[development] Caching, caching, caching...
dopry at thing.net
Tue Jul 11 22:21:54 UTC 2006
On Wed, 2006-07-12 at 00:01 +0200, Gerhard Killesreiter wrote:
> Hi there,
> you may have noticed my recent interest in better caching. This is due
> to me monitoring the drupal.org hardware. Luckily, the problems we've
> had (namely the CPU on the db server being saturated) were resolved by
> more mundane means (optimze your database on occassion...), but since we
> continue to experience a growing number of visitors on drupal.org,
> better caching is no waste of time.
> I've taken two different approaches:
> 1) to splt up the cache table. The idea is that parts of the cache table
> don't change that often (the cached menu structures for each user) while
> others do (page cache, filter cache, ...). The idea is to put the not
> often changing parts into their own table to allow the mysql query cache
> to effectively cache this table. The cached queries will be invalidated
> and removed once one of the underlying tables changes.
> This cache has been tried on drupal.org, the results were inconclusive,
> more tests need to be done.
> 2) to cache expensive queries in Drupal's cache table. I've chosen the
> forum module as an example and cached the two blocks it provides and the
> queries in forum_get_forums (forum_get_topics would be another candidate).
> During initial benchmarking, I've found that the results with and
> without my patch hardly differed. Why? The mysql query cache cached the
> queries. Without the mysql query cache my patch improved the time for
> delivering /forum with both blocks enabled by about 20%. But of course
> nobody would run mysql without the query cache so the result is hardly
> interesting. The question is now: Under which circumstances can my
> caching inside Drupal be better than the mysql query cache?
> Let's look at the tables involved:
> Any time one of these tables changes, the mysql cache for queries using
> the table in question will be invalidated. The approach to caching I've
> chosen is more fine grained: Only if the node involved is of type forum,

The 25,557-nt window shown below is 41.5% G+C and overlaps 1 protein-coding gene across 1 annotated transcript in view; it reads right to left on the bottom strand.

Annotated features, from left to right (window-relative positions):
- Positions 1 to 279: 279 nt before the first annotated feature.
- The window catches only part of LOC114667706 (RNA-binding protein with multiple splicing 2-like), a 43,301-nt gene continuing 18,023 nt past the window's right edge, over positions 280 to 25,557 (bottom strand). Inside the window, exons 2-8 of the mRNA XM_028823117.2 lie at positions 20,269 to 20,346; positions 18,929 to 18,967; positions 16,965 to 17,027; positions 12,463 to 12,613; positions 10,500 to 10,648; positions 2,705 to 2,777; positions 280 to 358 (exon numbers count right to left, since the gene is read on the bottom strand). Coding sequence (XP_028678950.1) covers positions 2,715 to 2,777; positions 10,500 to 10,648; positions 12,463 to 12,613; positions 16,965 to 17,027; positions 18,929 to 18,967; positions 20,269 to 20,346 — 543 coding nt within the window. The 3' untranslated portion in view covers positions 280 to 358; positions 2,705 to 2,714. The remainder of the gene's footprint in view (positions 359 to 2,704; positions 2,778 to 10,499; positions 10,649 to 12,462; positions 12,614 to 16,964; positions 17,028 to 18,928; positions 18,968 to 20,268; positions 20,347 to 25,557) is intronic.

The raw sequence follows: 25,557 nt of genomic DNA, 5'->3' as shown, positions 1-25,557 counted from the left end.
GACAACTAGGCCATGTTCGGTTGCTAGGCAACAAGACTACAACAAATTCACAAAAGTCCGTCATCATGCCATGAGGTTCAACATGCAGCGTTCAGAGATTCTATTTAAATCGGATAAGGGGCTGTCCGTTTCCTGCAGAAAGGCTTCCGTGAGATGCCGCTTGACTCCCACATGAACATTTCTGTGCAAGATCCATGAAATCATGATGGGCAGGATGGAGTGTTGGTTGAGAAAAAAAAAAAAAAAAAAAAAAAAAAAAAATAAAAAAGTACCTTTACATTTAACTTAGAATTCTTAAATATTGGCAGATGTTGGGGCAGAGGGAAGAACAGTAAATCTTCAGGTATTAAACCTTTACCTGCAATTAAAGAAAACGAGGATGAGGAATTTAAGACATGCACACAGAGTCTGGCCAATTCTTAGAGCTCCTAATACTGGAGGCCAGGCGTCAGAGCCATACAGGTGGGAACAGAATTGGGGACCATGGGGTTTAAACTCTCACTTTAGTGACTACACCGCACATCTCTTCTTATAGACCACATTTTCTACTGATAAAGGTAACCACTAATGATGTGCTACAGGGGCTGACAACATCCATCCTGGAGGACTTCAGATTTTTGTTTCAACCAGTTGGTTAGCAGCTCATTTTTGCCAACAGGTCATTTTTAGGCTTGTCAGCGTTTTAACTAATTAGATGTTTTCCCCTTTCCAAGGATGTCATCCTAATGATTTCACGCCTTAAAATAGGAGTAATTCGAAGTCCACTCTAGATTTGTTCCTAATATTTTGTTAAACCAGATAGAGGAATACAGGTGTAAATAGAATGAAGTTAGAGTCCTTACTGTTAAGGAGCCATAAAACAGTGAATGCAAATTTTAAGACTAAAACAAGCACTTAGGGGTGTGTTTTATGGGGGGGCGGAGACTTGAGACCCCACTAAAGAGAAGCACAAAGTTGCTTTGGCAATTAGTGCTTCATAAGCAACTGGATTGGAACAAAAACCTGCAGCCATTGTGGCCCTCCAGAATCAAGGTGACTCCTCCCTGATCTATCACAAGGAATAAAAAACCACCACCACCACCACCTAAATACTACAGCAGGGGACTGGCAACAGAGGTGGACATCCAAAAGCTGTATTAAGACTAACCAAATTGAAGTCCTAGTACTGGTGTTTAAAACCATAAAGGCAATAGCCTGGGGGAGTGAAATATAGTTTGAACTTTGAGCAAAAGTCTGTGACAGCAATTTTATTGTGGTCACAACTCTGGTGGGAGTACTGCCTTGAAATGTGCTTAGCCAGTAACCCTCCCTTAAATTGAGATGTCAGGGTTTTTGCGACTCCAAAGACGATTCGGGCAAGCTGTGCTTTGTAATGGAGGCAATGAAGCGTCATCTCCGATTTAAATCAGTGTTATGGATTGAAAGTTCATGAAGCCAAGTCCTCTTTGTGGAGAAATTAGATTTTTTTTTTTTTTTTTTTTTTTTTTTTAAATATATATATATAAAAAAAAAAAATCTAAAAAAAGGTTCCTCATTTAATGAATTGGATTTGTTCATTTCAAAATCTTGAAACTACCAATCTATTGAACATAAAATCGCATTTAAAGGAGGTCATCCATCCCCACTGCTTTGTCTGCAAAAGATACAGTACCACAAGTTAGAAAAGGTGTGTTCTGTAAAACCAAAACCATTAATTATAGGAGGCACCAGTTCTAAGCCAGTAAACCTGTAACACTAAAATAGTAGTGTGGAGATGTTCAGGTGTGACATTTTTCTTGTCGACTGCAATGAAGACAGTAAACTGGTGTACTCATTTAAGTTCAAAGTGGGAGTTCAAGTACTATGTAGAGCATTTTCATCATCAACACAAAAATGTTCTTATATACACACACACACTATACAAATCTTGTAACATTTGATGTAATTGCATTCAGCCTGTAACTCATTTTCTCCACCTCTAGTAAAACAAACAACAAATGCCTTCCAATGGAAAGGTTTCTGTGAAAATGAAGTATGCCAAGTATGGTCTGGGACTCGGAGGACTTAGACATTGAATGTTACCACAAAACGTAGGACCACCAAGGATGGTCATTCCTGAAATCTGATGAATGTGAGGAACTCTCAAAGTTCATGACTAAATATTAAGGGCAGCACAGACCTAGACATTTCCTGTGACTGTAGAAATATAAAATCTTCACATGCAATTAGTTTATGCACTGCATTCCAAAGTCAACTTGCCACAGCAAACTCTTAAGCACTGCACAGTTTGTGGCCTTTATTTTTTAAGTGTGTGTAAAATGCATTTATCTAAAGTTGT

> the cached query results will be invalidated. Changes to the users table
> don't matter at all, but we should probably invalidate the cache once a
> user change his name.
> On a site such as drupal.org where the majority of comments are against
> forum nodes, the results of my patch will probably be hardly noticable.
> If however we convert the project module to use real comments,
> the situation will change.
> This discussion seems to make it fairly obvious that caching results of
> queries to tables that hardly ever change (think taxonomy (unless you
> use tagging)) is most likely a waste of code. Caching the result of
> taxonomy_get_tree does seem to confirm this.
> Now the question is if we want to go down this road. To properly
> invalidate the cache requires to implement all sorts of hooks (forum
> module needs _comment and _user for example) which you would not need
> otherwise. This complicates the code quite a bit.
> I think that the answer should depend on whether the mysql query cache
> is as readily available as I assumed it is. It is possible that it isn't
> available on shared hosting, for example. It is also possible that the
> example I've chosen was a bad one and caching other structures
> (especially those where a fair amount of php processing is done) might
> even provide advantages for people who have the query cache at their
> The tests I've done were all done on my laptop while on battery power
> which is hardly a valid test case. Better tests are needed to arrive at
> a conclusive result.
I personally am of the opinion to trust my RDMS's query caching
mechanism. That stuff has been being worked on for a long time.
For catering to the LCD shared hosting sites I think caching could be
helpful, after all things can get pushed out of the query cache much
more easily when there are 50 sites all querying the same local db.
I prefer the idea of caching more output items, rendered blocks,
nodes(teaser and full), than trying to beat out the query level caching
provided by the db server. I think with the new file caching code that
could be a good avenue to explore.
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